10 years doesn’t cut it though. A few weeks ago we published an article about how to recognize industries that are being disrupted, mainly by digitization and argued that solar has digital characteristics and that the utility model will be disrupted sooner than most utilities think.
Innovations, volumes and reducing costs trends are reinforcing each other in solar PV. Once costs (of electricity produced) reach a certain level (competitive relative to alternative forms of power generation) demand becomes independent of subsidies and grows rapidly. This is already the case in countries with medium to high insolation and is expected in northern latitudes over the next few years. As costs decrease new applications and new ways to market are developed, essentially expanding the power generation market while displacing competing technologies (fossil, nuclear and other renewable fuels, e.g. biomass) and incumbent competitors. Many energy scenarios have underestimated solar PV demand / growth over the years, including those by the International Energy Agency, though this is being rectified. Cost declines in solar PV are due to a combination of technology innovations, enhanced automation reducing material waste, production steps and labor costs, and increasing availability of symbiotic technologies (battery storage, Internet of Things), which improve performance.
This writer from the NY Times thinks that the Uber model doesn’t translate. But it doesn’t seem he understands the underlying economics
IIoT, Data and Technology
Bosch launches own Cloud for its IoT services (is this a real platform?)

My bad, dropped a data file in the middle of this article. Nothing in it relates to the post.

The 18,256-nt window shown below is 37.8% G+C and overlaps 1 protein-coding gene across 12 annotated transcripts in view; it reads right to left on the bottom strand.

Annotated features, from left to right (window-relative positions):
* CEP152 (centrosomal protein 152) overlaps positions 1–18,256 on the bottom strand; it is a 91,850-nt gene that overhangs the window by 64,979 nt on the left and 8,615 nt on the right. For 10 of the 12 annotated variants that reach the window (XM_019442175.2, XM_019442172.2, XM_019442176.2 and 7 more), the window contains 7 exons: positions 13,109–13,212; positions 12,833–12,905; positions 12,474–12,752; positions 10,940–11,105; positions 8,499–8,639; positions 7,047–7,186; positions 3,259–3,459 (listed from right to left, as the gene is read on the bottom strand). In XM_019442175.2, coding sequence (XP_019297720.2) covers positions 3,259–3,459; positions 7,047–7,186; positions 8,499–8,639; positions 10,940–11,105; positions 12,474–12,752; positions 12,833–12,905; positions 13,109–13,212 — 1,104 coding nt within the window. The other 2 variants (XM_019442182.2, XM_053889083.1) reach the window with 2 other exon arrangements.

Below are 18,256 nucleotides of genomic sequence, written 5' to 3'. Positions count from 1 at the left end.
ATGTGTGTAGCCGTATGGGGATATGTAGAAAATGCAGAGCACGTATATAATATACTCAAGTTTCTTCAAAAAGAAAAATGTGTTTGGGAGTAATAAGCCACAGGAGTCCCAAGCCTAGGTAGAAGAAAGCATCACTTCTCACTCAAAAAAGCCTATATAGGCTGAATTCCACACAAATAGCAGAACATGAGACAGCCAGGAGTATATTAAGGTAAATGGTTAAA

An Indian company, Persistent Systems, is working with IBM’s Watson AI/analytics platform to improve engineering processes. This will be interesting to watch.
Caterpillar Marine through its ESRG Technologies (acquired in 2015), a leading provider of vessel monitoring and data analysis in the marine industry, is expanding its scope from engines to all equipment on board a vessel. Direct competitor to Rolly Royce and Wärtsilä
GE bets on partners for Predix momentum. Don’t agree with the author that Siemens has strong IIoT platform
Who will service the service providers? Billions of IoT devices are becoming a new asset class. Many of them require service. Who will do that? Another new industry?
US manufacturing has doubled volumes in three decades, but lost millions of jobs. That’s why a lot of people think it’s dead when, in fact, it’s not. Productivity improvement has been explosive due to technology.
Titos Anastassacos is Managing Partner at Si2 Partners, a consultancy helping clients leverage services to win in industrial markets